The Philippines' top policeman, who leads the nation's deadly drugs crackdown, quit on Monday as he faces allegations of protecting officers accused of selling a huge haul of seized narcotics.
Though the scandal dates from before Oscar Albayalde's time as national police chief, it has raised fresh criticism of President Rodrigo Duterte's signature anti-narcotics campaign, which is key to his massive popularity among Filipinos.
As part of Duterte's internationally condemned initiative, police have killed thousands of alleged dealers and users since mid-2016, but critics say the wealthy and powerful have been largely untouched.
Albayalde's resignation comes days after two former police officials implicated him in a 2013 raid in which officers in a province near Manila allegedly seized and then sold parts of a large methamphetamine haul.
One former official claimed Albayalde intervened to protect the officers from disciplinary action, while the other said he received money from the drug sale.
Criminal charges against the officers allegedly involved in the matter were dismissed in 2017. However, prosecutors have now re-opened the case and summoned the men for questioning.
Albayalde, then the province commander, has vehemently denied any wrongdoing. He said the allegations may have been an effort to gain publicity for people interested in his job.
He was due to retire November 8 after serving as national police chief since April 2018.
"I thank President Rodrigo Roa Duterte for his trust and confidence," Albayalde said in a message announcing his departure.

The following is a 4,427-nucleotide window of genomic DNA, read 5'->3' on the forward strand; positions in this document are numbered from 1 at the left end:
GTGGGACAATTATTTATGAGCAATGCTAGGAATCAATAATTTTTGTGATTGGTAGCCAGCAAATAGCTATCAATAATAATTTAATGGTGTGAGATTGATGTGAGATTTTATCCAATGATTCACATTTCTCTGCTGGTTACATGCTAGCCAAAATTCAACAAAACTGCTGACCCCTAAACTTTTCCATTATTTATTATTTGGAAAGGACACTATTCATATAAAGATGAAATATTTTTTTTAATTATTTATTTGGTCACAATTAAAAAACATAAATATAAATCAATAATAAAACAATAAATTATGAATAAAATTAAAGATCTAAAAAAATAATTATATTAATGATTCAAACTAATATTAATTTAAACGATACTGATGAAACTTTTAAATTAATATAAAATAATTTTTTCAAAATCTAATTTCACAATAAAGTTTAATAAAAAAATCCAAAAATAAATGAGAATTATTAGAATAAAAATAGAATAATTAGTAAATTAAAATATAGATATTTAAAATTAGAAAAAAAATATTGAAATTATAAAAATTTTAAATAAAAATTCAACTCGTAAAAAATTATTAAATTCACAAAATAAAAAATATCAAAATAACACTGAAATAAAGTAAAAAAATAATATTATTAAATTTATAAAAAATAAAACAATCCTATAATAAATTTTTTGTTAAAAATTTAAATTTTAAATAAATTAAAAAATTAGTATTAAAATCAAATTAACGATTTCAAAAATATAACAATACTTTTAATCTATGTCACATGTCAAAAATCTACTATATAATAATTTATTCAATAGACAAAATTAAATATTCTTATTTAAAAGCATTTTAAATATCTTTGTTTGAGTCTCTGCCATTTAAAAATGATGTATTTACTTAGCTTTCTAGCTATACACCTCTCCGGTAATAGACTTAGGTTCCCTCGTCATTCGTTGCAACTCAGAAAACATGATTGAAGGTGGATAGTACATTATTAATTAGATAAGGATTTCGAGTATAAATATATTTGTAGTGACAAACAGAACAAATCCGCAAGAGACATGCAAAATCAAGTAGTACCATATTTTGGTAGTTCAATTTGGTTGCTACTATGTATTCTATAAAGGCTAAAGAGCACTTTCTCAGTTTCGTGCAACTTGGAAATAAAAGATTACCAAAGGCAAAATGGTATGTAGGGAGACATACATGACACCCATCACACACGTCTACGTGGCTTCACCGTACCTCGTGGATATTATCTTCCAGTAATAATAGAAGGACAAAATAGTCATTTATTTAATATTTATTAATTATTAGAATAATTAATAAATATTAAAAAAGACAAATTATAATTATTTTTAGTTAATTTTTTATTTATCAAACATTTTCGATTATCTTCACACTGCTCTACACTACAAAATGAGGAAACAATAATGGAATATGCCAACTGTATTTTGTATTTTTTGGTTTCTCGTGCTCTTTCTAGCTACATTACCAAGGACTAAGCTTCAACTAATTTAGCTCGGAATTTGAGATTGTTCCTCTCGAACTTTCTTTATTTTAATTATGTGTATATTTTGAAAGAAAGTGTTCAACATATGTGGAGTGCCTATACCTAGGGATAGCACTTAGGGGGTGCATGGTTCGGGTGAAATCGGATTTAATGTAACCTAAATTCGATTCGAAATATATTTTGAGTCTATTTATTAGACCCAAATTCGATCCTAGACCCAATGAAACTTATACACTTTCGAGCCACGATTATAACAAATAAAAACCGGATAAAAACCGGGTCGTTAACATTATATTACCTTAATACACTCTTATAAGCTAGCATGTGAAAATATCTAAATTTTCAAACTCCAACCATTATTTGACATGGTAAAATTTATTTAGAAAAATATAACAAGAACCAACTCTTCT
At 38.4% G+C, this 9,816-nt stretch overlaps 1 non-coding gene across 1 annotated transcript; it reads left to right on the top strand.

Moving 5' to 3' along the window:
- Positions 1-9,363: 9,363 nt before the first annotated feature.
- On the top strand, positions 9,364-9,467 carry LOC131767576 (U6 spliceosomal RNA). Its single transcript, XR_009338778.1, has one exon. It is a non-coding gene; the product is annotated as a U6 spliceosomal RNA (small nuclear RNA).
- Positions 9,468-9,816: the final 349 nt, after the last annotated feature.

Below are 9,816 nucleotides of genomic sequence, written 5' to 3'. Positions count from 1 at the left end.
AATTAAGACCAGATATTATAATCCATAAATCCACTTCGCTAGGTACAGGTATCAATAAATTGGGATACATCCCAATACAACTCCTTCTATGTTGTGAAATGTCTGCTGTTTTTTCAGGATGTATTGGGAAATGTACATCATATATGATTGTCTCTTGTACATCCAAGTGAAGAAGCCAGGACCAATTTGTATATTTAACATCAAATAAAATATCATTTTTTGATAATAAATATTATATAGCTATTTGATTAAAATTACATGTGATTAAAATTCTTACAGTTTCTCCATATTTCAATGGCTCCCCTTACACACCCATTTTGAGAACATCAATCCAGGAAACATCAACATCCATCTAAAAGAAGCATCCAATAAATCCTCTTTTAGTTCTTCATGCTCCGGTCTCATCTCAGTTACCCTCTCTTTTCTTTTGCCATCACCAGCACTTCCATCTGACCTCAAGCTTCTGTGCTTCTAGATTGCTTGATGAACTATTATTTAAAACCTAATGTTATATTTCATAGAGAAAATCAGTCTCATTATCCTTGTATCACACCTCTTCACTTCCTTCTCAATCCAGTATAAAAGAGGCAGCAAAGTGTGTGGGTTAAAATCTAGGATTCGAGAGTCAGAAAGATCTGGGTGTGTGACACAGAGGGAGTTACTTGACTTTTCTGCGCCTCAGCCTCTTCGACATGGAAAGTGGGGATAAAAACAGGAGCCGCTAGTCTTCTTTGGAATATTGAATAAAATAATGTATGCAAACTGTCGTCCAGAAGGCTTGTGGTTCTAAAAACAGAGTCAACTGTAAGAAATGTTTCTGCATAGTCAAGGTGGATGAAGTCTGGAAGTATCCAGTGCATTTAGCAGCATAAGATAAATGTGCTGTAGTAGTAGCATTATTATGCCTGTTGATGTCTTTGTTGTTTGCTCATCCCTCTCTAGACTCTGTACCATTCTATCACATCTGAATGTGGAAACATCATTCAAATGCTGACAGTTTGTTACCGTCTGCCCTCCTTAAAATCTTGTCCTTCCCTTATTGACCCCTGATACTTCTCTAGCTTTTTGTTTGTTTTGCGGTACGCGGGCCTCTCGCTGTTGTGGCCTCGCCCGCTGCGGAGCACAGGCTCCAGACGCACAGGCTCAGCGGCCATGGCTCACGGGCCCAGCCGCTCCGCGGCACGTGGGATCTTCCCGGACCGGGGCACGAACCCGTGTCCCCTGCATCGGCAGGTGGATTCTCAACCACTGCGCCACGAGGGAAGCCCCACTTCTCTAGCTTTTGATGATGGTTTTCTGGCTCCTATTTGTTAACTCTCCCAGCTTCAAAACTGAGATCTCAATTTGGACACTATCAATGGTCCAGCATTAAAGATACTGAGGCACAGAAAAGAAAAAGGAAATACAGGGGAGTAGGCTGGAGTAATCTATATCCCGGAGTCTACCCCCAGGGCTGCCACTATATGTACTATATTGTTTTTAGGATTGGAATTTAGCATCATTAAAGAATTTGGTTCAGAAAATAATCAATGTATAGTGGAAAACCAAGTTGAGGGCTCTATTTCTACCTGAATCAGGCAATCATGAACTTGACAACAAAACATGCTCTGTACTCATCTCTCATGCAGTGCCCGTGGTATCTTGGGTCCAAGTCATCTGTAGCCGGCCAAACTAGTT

Though the issue has been bubbling for weeks in Senate hearings, Duterte has remained largely silent on the matter.
He had pledged to root out deep-seated corruption in the Philippine police but has repeatedly expressed frustration and anger with the extent of the problem.
Neri Colmenares, a lawyer for families pushing for an International Criminal Court prosecution of those behind the drug war, branded the allegations against Albayalde a "major embarrassment".
"Even the presiding officers of the PNP (national police) are involved in drugs themselves," he said. It "shows what we've been saying all along, this is targeted against the poor".
Philippine police say they have killed just over 5,500 suspects who fought back against arrest, but rights groups say the true toll is four times higher and may amount to crimes against humanity.
International Criminal Court prosecutors have launched a preliminary probe of the killings, and the UN's top human rights body has approved a review.